2012 Nissan Maxima Performance
This performance review was created when the car was new. Some links may no longer point to an active page.
The 2012 Nissan Maxima features a refined V6 engine that’s more powerful than many upscale midsize cars. Performance is also abetted by competent brakes and good steering feel, but most test drivers agree that it’s not enough to make the Maxima live up to its “four-door sports car” title. Some say that the Maxima suffers from torque steer, while other reviewers note that it doesn’t corner quite as well as other sport sedans on the market.
- "The engine emits a throaty, sporty note at higher rpm. All models have modest wind noise and tire thrum." -- Consumer Guide
- "Overall, the Maxima does a great job in combining looks, power and practicality, but it might need a bit more power to really live up the ‘four-door sports car’ claim." -- Kelley Blue Book
- "Once pitched as a ‘4-Door Sports Car,’ the opulent Maxima still zooms harder and turns sharper than most cars in its sphere, especially the sleepy Toyota Avalon." -- Car and Driver
- "Sporting nearly 300 horsepower, the Maxima can show its taillights to pricier, entry-level luxury cars while its well-developed chassis offers a nice balance between sporty handling and a nice ride." -- Edmunds
- "One justification for the Maxima's pricey sticker is that lump of VQ goodness found under the hood. Heaping praise upon Nissan's wonderful V6 is like calling firefighters heroes - you just do it, and only the crazy will argue." -- Autoblog
Acceleration and Power
All 2012 Nissan Maximas come equipped with a 3.5-liter V6 engine that puts out 290 horsepower. Power is routed to the front wheels through its continuously variable transmission. The CVT features a manual mode, which simulates gears that can be selected by the driver.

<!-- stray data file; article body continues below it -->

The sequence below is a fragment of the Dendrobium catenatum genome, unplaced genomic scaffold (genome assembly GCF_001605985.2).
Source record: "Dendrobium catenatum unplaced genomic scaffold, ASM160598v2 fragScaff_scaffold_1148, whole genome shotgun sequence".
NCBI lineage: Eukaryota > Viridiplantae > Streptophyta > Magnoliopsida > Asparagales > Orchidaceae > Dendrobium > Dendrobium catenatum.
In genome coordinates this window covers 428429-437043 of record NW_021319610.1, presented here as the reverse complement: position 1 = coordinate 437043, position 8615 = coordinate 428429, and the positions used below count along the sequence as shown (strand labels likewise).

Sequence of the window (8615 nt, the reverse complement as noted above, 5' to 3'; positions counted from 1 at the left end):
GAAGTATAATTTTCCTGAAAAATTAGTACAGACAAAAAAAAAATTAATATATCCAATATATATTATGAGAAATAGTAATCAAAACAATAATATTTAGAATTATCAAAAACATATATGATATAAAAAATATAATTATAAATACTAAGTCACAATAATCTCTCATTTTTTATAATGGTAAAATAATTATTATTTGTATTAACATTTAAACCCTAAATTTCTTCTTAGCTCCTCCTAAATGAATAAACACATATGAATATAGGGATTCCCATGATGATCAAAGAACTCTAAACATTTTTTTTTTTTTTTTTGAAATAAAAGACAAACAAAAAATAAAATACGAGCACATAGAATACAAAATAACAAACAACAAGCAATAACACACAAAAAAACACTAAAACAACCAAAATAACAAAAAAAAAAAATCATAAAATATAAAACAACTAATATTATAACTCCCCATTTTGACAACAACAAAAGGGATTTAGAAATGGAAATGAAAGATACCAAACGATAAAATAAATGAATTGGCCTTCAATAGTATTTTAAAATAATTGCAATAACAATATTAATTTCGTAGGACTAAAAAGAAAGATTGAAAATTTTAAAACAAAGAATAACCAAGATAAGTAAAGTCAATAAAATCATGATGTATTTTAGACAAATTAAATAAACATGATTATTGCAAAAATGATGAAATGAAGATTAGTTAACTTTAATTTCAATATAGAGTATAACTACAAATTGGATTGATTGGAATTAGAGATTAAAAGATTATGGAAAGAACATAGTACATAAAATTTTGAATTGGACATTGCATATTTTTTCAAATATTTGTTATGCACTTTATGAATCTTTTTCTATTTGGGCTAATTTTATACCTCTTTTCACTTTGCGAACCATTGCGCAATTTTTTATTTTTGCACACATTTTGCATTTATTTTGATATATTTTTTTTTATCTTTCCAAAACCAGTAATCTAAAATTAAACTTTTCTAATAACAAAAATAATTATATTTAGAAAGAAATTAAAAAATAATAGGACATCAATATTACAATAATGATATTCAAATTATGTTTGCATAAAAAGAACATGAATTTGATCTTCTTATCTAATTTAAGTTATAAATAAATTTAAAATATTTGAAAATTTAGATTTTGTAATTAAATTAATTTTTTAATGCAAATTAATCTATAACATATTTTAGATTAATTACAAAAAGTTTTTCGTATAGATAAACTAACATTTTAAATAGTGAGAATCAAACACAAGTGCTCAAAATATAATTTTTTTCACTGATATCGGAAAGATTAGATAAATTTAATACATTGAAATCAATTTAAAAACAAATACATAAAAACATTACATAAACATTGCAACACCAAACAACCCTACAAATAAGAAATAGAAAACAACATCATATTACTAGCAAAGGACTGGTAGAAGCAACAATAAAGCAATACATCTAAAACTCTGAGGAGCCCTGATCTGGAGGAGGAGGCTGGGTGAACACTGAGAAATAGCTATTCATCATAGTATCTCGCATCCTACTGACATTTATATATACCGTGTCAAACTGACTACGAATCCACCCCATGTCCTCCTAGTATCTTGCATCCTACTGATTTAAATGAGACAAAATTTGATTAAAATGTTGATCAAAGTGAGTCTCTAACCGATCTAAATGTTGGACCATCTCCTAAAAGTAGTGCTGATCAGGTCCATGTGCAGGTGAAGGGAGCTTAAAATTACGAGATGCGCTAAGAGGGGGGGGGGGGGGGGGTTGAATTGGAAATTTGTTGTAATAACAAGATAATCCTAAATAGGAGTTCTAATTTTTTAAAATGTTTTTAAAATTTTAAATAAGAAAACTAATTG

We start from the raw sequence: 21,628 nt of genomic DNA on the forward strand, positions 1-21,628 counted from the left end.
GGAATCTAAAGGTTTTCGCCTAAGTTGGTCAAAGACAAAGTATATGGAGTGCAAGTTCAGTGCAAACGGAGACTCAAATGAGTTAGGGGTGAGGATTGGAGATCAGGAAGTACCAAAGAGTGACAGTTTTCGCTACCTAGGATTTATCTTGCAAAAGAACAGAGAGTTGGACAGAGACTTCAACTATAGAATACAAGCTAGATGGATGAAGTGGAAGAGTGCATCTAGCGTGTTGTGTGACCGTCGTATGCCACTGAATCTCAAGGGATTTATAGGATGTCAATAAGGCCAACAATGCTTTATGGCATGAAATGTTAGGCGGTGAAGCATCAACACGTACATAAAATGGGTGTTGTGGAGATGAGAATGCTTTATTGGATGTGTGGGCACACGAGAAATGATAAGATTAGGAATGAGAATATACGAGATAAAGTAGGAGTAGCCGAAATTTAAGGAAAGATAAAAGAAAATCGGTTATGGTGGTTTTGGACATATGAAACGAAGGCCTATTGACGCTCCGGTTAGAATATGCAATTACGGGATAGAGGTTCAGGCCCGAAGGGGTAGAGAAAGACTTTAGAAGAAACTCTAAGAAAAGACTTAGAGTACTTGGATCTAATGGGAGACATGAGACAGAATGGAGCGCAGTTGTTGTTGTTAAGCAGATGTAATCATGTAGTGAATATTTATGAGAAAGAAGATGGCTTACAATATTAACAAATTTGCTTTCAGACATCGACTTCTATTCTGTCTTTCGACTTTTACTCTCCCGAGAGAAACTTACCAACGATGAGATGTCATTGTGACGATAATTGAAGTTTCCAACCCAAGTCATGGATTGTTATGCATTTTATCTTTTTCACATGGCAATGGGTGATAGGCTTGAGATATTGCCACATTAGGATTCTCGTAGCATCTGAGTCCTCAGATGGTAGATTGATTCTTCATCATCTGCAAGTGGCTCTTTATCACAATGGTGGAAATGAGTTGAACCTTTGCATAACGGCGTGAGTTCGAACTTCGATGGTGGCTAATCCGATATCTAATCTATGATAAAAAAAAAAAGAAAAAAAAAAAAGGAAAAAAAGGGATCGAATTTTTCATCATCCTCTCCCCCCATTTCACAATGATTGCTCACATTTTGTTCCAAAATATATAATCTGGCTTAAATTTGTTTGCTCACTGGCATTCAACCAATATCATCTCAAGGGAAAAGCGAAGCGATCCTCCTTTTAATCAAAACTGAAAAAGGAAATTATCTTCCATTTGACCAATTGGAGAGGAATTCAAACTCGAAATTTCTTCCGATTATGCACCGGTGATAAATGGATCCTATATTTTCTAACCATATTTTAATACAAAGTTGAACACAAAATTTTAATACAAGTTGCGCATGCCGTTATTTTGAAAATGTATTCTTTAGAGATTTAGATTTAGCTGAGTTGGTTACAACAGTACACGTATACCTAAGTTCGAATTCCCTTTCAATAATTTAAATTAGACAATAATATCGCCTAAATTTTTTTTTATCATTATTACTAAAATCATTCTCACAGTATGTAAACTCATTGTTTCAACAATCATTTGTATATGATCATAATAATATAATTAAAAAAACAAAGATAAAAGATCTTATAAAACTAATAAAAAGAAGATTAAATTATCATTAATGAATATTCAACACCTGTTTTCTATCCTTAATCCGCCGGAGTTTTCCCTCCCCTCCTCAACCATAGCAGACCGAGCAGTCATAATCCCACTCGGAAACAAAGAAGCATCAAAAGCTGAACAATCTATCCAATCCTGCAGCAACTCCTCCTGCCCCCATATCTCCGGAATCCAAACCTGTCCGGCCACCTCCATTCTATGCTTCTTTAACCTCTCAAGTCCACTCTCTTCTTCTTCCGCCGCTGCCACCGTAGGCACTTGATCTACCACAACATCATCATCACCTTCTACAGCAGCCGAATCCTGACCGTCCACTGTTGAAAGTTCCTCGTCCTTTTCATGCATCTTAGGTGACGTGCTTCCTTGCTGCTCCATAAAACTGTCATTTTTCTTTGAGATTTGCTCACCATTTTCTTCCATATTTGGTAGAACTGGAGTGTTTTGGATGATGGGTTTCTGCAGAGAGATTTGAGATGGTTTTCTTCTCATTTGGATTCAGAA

While power is ample in the Maxima, some reviewers note that the front-wheel drive Maxima is prone to torque steer under acceleration. The EPA has yet to post fuel economy estimates for the 2012 Maxima. However, the similar 2011 model gets 19 mpg in the city and 26 mpg on the highway.
- "Maxima gathers speed quickly from a stop and once rolling. It has reserves of power at the ready for highway maneuvers. The CVT is seamless in operation but it doesn't impart a sporty feeling, despite Maxima's performance aspirations." -- Consumer Guide
- "We can report that the Maxima's V6 engine delivers good low-end torque and smooth operation." -- Kelley Blue Book
- "You really do notice all 290 ponies. The sensation is like holding onto a horse's reins. And torque-steer - the engine's tendency to try and rip the wheel from your hands when you throttle out of a corner - is an all day event." -- Autoblog
Handling and Braking
Reviewers generally like the 2012 Maxima’s handling, noting its cornering ability and precise steering. However, some test drivers would prefer a more compliant ride.
- "Generally nimble, though non-Sport Package models feel a bit ponderous in fast corners. The brakes are strong and responsive, but the pedal can be touchy. Some slight torque steer is noticeable during brisk acceleration." -- Consumer Guide
- "The Maxima's steering is exceptionally nice, boasting light effort, plenty of communication and spot-on precision. For the money, though, we would forgo the optional Sport package, which stiffens the compliant ride without any appreciable performance gains." -- Edmunds
- "Power for merging and passing is more than adequate, but overall the car feels somewhat heavier in the turns, especially when compared to some other sport sedans we've tested." -- Kelley Blue Book
- "Should you choose to saunter through corners (instead of play Lewis Hamilton), the well-engineered chassis can carry plenty of speed around the bends. Just watch your right foot." -- Autoblog